I am hoping you had a great weekend, since we did not.
A “stager” visited us earlier in the week — a woman who’s very smart, no-nonsense. She rummaged through our house and took copious notes on what we needed to do to spiff up the place before we put it on the market.
I could have sworn we were prepared for this, in our own hopelessly disorganized way. Hadn’t we already painted, refinished the floors, cleaned out our side yard and planted buffalo grass, given away roomfuls to Goodwill, removed family photos from the walls? Weren’t we already pared down? Ha.
Our first monumental task was to get rid of many of our books. Which is what my husband and I did this weekend — both in preparation to put our house on the market and to move into a smaller place.
Books. We spent our weekend pulling down handfuls, armfuls of books. It was like seeing a slide show of our interior lives over the past 40 years. There were the zeitgeist books like My Mother, Myself, Open Marriage. The feminist collection, including Backlash, Against Her Will. My husband’s Japanese novel period, my own Russian literature tomes. Books that haven’t aged well (Tom Robbins’ oeuvre), books that have gotten better with time (anything by Alice Munro). The college books. Books I happily discarded since I’d only pretended to like them (most of James Joyce’s novels, Tom Robbins again, Henry James). My husband, who never liked Dickens or anything by the Bronte sisters, cheerfully pronounced their paperbacks to be too yellowed and dry to keep.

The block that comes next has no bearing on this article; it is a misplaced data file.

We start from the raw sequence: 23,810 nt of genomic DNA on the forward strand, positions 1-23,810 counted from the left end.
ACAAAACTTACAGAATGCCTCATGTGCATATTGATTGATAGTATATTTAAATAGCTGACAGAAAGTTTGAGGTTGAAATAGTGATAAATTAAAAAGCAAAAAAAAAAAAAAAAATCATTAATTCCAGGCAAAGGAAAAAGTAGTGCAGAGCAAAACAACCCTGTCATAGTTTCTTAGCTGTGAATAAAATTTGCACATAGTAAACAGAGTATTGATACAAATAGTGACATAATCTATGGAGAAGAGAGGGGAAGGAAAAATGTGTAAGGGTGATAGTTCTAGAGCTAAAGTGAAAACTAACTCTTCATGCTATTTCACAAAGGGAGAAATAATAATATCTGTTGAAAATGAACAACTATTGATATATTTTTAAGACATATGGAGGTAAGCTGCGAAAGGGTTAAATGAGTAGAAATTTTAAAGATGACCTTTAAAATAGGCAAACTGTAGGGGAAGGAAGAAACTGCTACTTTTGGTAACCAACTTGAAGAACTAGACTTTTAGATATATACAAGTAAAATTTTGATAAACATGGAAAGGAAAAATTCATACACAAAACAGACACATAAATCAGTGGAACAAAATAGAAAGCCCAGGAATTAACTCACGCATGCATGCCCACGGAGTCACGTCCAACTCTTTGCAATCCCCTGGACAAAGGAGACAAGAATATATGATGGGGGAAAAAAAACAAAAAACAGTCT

The books spilled onto the floors and every available horizontal surface. They obscured the hardwood floors.
It was funny what we kept: books we’d loved and would never part with (Confederacy of Dunces, Hunter S. Thompson’s insane, but screamingly funny books, some of Larry McMurtry’s best, Bel Canto, Enemy Women, anything by Alice Munro); some great biographies on Lincoln and Truman; books friends had written; books we’d written ourselves; our own yearbooks, our kids’ yearbooks, my parents’ yearbooks; Texas-themed books.
After our weekly walk on Sunday, I insisted my friend Betsy come over to browse through what we were giving away. She left with a good 30 or 40 books, being as big a sucker as I am for a good read.
Our son swooped in and deposited a couple of carfuls of books at Goodwill (about 1,500 or so, we estimated). We’re looking now at more streamlined bookshelves and much we still have to address.
What we’re really addressing, though, whether we say it aloud or not, is that we are at a very different time in our lives. Once, we were acquisitive and more profligate. Now, we are training ourselves to lighten our belongings.
Look around at the emptier shelves and you’d swear it’s about books. But we both know something deeper is happening. We’re learning to let go.
(Copyright 2010 by Ruth Pennebaker)
Check out one of my favorite posts about seeing my good friend one last time